In a match in which the build-up was impossible to ignore, Liverpool once again work themselves into a corner, failing to create anything dangerous in a match that they ultimately looked lucky to get a point from. It's always the same story with this iteration of Liverpool---looking promising early, create a few clear-cut chances, and then piss it all away with dire football that isn't deserving of three points, let alone one.
The main talking point of the lead-in was whether or not Kenny Dalglish would be including the recently-banned Luis Suarez in his eleven, which, given the fact that the entire squad (including Suarez) warmed up in t-shirts with the Uruguayan's image, name, and number on them, became a no-brainer. As expected, Dirk Kuyt and Maxi Rodriguez came into the squad, with the latter starting the match just off Suarez in attack and the former opposite Stewart Downing on the flank.
And everything was all well and good for the opening twenty minutes, with Liverpool taking the lion's share of possession and doing plenty to make us forget about the misery off the pitch. They poured forward and dominated possession, coming close a number of times both from open play and from set pieces. Rare were the forays forward from the hosts, who often had ten behind the ball and were scrambling to avoid conceding.
The more the hosts scrambled, the more Liverpool huffed and puffed, and while at one point it only looked a matter of time, the guests ran out of gas, settling into a less aggressive style of play that allowed Wigan back into the match. It was a terrific early effort from Roberto Martinez' squad, who looked overwhelmed but never panicked, and got confident play from Ali Al Habsi to stabilize a defense that was more than a little shaky.
A few Liverpool chances here and there marked the rest of the first half, the best of which was fired on goal by Dirk Kuyt and saved well by Al Habsi. Wigan tried from range but found no joy, and a Victor Moses end-to-end run caused Liverpool's defense all sorts of problems as the hosts piled on the pressure. Neither side found the breakthrough in what proved to be a very even first half, and one that had begun to look painfully familiar for Liverpool supporters.
The opening five minutes of the second half looked to change all that, first with a free kick in a dangerous area tipped over by Al Habsi from Suarez, and then from a penalty on Gary Caldwell after Suarez flicked one over his head with his back to goal. Charlie Adam stepped up and delivered a near-replica of Andy Carroll's effort at Chelsea, though, and from there Liverpool were on the way down. A quick succession of chances for Dirk Kuyt in the 67th and 68th minutes, first from a clever Adam free kick and then from a Suarez cross, rounded off most of Liverpool's threat on the day. Wigan tested on the break and looked comfortable, and were well deserving of at least a point on the day.
We can talk all we want about the encouraging signs and the potential in this squad and just how good they'd be if they could finish, but that does nothing to satisfy the desire to see them succeed right now. And the truth is, they're just not at the point we want or expect them to be at, which is among the league leaders that can put in consistent, match-winning performances week after week. That they're only two points off the fourth spot right now seems like a miracle, and it can only leave us shaking our heads and wondering what could be.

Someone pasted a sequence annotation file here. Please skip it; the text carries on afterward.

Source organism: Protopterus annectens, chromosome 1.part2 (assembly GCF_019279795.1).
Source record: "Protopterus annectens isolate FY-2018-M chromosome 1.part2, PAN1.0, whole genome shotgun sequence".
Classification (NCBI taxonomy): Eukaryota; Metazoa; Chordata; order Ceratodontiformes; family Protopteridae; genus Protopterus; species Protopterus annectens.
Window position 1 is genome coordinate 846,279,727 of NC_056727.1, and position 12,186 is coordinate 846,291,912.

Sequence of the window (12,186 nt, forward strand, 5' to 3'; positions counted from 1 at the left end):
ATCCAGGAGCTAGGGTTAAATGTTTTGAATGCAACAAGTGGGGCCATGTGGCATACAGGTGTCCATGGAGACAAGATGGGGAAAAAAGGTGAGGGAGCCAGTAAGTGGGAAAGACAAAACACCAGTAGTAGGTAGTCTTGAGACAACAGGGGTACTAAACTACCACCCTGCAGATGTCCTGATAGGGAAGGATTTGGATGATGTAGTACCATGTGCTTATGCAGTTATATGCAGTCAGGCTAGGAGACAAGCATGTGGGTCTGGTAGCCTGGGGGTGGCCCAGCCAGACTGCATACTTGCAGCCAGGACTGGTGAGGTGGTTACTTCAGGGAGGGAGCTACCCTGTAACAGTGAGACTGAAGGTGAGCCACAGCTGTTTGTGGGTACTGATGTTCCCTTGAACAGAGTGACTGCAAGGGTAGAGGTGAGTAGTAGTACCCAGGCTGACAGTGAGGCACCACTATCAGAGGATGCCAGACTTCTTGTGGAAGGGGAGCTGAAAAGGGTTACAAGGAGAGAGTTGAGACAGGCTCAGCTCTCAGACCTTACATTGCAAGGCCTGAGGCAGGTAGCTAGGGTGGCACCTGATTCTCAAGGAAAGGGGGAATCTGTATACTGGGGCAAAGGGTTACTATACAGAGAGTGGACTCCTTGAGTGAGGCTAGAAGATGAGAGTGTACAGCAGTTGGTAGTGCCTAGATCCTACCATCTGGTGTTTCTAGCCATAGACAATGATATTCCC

There's a number of things that went wrong tonight beyond the lack of cutting edge and missed penalty (the fourth of the season for Liverpool in five chances), and nearly all were culpable. They were most vulnerable on the break and through the midfield, where Wigan exposed far too much space in attacking a back line that looked out of sorts for the first time in weeks. It's not like there was any cohesion going forward either, with Luis Suarez on an island at times up front and little meaningful support provided after the opening surge.
One of the only bright spots on the day was the resurgent performance of Jose Enrique, who gave Kenny Dalglish urgency going forward and a physical presence to break up anything Wigan tried to put together down their right flank. At times he was the only source of attacking impetus, and that he still proved capable defensively speaks to just how good he was on the day. The two young midfielders also looked decent enough, with Jordan Henderson again playing well centrally and Jonjo Shelvey contributing in attack after coming on in the 72nd minute. And while they weren't as solid as we've come to expect, it's another clean sheet for Pepe Reina and Liverpool's defense, who didn't receive any of the support that's been so useful in the past few weeks.
Beyond that it's hard to find many positives in a match that so desperately cried out for them. Like so many of you, I wanted badly for Luis Suarez to shine, and while he was impressive in fits and starts, he couldn't get anything together that stuck. Dirk Kuyt worked hard but failed to find a final product, and Maxi looked slightly off playing centrally. And it was another disappointing display from Stewart Downing, who was lacking pace and, aside from a couple driving runs sprinkled throughout the match, didn't have any lasting impact on the match. Same goes for Charlie Adam, who didn't offer much defensively and was lacking influence after a string of impressive displays.
So it's pretty much all negative, and at least for now, that's probably okay. There's not much time to dwell, with the unrelenting holiday calendar offering little time for navel-gazing. And at least it's the same old story---Liverpool need to be better and do it more more consistently.